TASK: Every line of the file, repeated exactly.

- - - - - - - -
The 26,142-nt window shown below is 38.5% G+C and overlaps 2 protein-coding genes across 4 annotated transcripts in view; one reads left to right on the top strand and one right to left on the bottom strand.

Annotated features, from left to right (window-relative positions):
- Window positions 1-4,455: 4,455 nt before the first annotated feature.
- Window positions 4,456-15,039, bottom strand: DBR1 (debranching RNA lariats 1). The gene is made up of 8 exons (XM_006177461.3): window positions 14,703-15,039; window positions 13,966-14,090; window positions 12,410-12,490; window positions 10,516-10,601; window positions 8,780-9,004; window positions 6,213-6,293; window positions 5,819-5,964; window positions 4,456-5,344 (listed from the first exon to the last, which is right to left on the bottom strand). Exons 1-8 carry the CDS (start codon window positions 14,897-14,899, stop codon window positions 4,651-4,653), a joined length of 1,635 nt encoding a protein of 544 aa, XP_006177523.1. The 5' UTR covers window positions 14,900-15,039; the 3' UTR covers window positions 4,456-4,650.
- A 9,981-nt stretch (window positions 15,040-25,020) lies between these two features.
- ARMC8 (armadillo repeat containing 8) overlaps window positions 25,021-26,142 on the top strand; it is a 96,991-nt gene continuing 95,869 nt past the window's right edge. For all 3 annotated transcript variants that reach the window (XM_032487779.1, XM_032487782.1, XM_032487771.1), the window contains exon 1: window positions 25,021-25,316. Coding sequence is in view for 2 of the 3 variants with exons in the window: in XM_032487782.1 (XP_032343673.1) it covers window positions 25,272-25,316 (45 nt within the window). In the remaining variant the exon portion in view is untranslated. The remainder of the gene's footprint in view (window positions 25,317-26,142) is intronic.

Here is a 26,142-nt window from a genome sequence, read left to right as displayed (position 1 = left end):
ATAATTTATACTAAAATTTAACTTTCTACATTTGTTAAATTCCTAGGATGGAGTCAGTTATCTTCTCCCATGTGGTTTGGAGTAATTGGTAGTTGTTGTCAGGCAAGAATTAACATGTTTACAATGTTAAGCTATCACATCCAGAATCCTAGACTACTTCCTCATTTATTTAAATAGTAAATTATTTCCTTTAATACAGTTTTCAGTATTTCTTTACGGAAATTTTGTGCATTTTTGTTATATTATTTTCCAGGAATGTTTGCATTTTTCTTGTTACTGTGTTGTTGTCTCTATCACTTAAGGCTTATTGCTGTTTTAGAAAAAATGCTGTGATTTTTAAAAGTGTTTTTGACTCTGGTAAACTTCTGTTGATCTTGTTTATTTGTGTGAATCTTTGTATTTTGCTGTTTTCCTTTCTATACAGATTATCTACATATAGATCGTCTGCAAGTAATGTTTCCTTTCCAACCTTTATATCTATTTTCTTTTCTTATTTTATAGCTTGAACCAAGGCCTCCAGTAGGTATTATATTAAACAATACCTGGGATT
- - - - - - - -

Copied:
The 26,142-nt window shown below is 38.5% G+C and overlaps 2 protein-coding genes across 4 annotated transcripts in view; one reads left to right on the top strand and one right to left on the bottom strand.

Annotated features, from left to right (window-relative positions):
- Window positions 1-4,455: 4,455 nt before the first annotated feature.
- Window positions 4,456-15,039, bottom strand: DBR1 (debranching RNA lariats 1). The gene is made up of 8 exons (XM_006177461.3): window positions 14,703-15,039; window positions 13,966-14,090; window positions 12,410-12,490; window positions 10,516-10,601; window positions 8,780-9,004; window positions 6,213-6,293; window positions 5,819-5,964; window positions 4,456-5,344 (listed from the first exon to the last, which is right to left on the bottom strand). Exons 1-8 carry the CDS (start codon window positions 14,897-14,899, stop codon window positions 4,651-4,653), a joined length of 1,635 nt encoding a protein of 544 aa, XP_006177523.1. The 5' UTR covers window positions 14,900-15,039; the 3' UTR covers window positions 4,456-4,650.
- A 9,981-nt stretch (window positions 15,040-25,020) lies between these two features.
- ARMC8 (armadillo repeat containing 8) overlaps window positions 25,021-26,142 on the top strand; it is a 96,991-nt gene continuing 95,869 nt past the window's right edge. For all 3 annotated transcript variants that reach the window (XM_032487779.1, XM_032487782.1, XM_032487771.1), the window contains exon 1: window positions 25,021-25,316. Coding sequence is in view for 2 of the 3 variants with exons in the window: in XM_032487782.1 (XP_032343673.1) it covers window positions 25,272-25,316 (45 nt within the window). In the remaining variant the exon portion in view is untranslated. The remainder of the gene's footprint in view (window positions 25,317-26,142) is intronic.

Here is a 26,142-nt window from a genome sequence, read left to right as displayed (position 1 = left end):
ATAATTTATACTAAAATTTAACTTTCTACATTTGTTAAATTCCTAGGATGGAGTCAGTTATCTTCTCCCATGTGGTTTGGAGTAATTGGTAGTTGTTGTCAGGCAAGAATTAACATGTTTACAATGTTAAGCTATCACATCCAGAATCCTAGACTACTTCCTCATTTATTTAAATAGTAAATTATTTCCTTTAATACAGTTTTCAGTATTTCTTTACGGAAATTTTGTGCATTTTTGTTATATTATTTTCCAGGAATGTTTGCATTTTTCTTGTTACTGTGTTGTTGTCTCTATCACTTAAGGCTTATTGCTGTTTTAGAAAAAATGCTGTGATTTTTAAAAGTGTTTTTGACTCTGGTAAACTTCTGTTGATCTTGTTTATTTGTGTGAATCTTTGTATTTTGCTGTTTTCCTTTCTATACAGATTATCTACATATAGATCGTCTGCAAGTAATGTTTCCTTTCCAACCTTTATATCTATTTTCTTTTCTTATTTTATAGCTTGAACCAAGGCCTCCAGTAGGTATTATATTAAACAATACCTGGGATT